Tuesday, October 14, 2014

Shantyboat Q and A, Part Deux

Shantyboat Q and A part Deux:  Followups

Here’s a few additional questions that came in after our last Q and A.  We thought they might be of interest.

Q:  How do you deal with the stairs and ladders and such?  I would fall.

A:  You get used to them, like you get used to the steps and thresholds in your house.  In building the boat, we did quite a bit of up and down and up and down stairs.  Now that we live here, we don’t even think about it.

Q:  I’ve heard some Marinas don’t like liveaboards.

A:  Some do, some don’t.  The utterly unadvertised truth is: most marinas like at least one or two sets of livaboards.  They act as additional eyes and ears for the Marina.  In our case, we’ve informed the marina of malfunctioning lights (that they might never have seen), the presence of strangers, Uber high tides in the middle of the night that might have soaked the docking and dock wiring. . .we’ve bailed out boats after heavy rains, alerted fellow slip holders to problems with their fenders and dock lines, and in general made ourselves useful.

It is true, some livaboards have gained a rep for slovenliness and loud partying.  We aren’t those kind of folks, and we made that clear to the Marina.

It is also true that some Marinas have a stick up their proverbial butts and are looking only for slip holders that fit their “image.”  One of our neighbors here was hung up on by a Marina because their beautiful, classic Ketch wasn’t “new” enough.  Others refuse to have any wooden or non-manufactured vessels.  The basic rule is:  If they don’t want you, why would you want THEM?

Q:  Is the boat hard to keep clean?

A:  ANYTHING with an elderly, curmudgeonly cat is hard to keep clean.  The boat part is actually pretty easy :)

Q:  What was the hardest part of the build?

A:  For us, it was getting the boat enclosed and our self-imposed time limits.  Until the vessel was roofed over and the windows sealed, we were at the mercy of the weather, and it really put us back.  Since we had our move already set up, the delay meant that we worked ourselves half to death the last month and put to the waters with what was essentially an unfinished vessel.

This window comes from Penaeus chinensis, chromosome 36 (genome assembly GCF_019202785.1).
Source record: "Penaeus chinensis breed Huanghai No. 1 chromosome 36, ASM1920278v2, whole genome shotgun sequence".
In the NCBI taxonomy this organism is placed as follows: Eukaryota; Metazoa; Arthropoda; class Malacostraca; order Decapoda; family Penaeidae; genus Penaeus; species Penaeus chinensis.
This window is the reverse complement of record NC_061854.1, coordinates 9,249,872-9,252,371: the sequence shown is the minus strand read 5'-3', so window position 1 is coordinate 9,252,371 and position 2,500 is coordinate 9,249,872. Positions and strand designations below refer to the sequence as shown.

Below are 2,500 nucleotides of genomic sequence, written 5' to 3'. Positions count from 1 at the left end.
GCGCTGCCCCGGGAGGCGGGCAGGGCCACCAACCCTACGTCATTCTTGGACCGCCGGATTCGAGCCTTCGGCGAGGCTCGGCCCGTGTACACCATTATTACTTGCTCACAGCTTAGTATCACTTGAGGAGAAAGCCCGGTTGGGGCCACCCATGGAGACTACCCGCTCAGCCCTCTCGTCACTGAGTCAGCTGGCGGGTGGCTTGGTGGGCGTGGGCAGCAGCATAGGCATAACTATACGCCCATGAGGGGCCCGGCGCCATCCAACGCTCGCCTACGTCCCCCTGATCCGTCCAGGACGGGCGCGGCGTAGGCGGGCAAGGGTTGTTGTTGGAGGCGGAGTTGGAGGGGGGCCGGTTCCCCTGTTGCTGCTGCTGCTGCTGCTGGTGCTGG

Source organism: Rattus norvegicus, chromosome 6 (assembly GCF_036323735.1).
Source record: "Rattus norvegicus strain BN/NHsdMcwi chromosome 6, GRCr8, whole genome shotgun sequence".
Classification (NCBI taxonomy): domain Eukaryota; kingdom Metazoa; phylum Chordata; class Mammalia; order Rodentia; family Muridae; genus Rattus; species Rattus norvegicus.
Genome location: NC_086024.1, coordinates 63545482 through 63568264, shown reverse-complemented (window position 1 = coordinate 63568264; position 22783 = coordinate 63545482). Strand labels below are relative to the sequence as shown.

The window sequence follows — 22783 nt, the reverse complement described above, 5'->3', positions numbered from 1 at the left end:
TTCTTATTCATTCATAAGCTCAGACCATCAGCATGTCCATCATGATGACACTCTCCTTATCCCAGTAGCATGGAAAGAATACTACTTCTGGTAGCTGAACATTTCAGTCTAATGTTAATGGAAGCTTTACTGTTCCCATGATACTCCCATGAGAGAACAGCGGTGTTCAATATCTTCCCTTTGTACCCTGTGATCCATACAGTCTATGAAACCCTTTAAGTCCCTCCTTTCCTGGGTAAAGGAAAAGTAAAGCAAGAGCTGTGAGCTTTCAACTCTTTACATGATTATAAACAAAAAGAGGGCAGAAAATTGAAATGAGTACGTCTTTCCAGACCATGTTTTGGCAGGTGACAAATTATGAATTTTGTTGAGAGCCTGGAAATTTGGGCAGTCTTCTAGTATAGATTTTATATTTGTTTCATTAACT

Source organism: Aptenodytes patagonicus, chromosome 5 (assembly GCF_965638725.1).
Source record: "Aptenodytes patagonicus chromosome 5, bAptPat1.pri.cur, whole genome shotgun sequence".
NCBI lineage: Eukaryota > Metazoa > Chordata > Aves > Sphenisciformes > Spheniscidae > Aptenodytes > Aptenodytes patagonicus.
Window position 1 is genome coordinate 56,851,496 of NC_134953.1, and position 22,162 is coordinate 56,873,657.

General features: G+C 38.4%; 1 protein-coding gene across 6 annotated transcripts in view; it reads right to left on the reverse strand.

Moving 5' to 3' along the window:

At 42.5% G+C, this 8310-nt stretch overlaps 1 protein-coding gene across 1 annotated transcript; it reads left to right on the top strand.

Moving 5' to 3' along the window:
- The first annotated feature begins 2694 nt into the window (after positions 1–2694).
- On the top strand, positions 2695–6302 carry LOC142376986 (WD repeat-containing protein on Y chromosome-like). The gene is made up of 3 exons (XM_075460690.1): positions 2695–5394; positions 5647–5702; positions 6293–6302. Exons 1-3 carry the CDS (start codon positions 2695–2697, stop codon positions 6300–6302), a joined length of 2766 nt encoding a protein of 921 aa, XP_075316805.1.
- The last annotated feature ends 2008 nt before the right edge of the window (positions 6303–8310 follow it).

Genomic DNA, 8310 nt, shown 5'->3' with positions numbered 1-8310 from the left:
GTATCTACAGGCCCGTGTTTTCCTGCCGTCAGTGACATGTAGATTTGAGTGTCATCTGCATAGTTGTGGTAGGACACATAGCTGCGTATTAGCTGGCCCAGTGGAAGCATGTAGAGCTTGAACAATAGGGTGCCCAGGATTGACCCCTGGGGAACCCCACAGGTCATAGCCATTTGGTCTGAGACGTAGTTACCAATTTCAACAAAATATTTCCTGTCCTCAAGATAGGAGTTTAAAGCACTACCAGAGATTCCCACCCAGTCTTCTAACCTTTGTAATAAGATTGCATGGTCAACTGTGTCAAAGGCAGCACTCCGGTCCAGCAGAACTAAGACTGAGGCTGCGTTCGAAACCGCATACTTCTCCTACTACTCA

Q:  Knowing what you know now, what would you have done differently?

A:  There are some design changes we’d have made, which I’ve cited in earlier entries.  Three things, however, complicated our build from day 1, and those we would have changed.  First, we were outdoors, without even a rain or sunshade, and that left us at the mercy of the weather until halfway through the build.  Second, we built on really uneven ground, which made keeping things square an issue.  As a result, NOTHING on this boat is really square or in line.  Third, and we didn’t realize what a factor this would be, we built far from the water and did inadequate research about moving and launching the vessel.  It would have saved us money in the long run to rent space in a boatyard for the build, even if it meant a commute to the construction site.

Q:  Does the boat rock a lot?

A:  No.  The boat, like most pontoon boats, is really pretty stable in relatively calm water.  They rock far less than traditional hulls.  Unless some idiot in a powerboat goes by too fast and throws a wake, we’re only vaguely aware of being on the water at all.  Wind can move us around pretty good in the slip during storms, and there is a bit of movement when we hit the end of our dock lines and they stop the boat from drifting.  When I replace them, I’m putting in elastic snubbers that will slow the boat slowly when it drifts rather that stopping it somewhat abruptly when the line gets tight.

Q:  Would you do it again?

A:  In a freaking heartbeat.


  1. If your dock lines are nylon 3-strand, they should absorb some of the shock. Braided may or may not do the same.

    1. It does some, but there's still a bit of Jerk. The snubbers are like bungees, slowly stopping the boat as it drifts to the end of its dock line.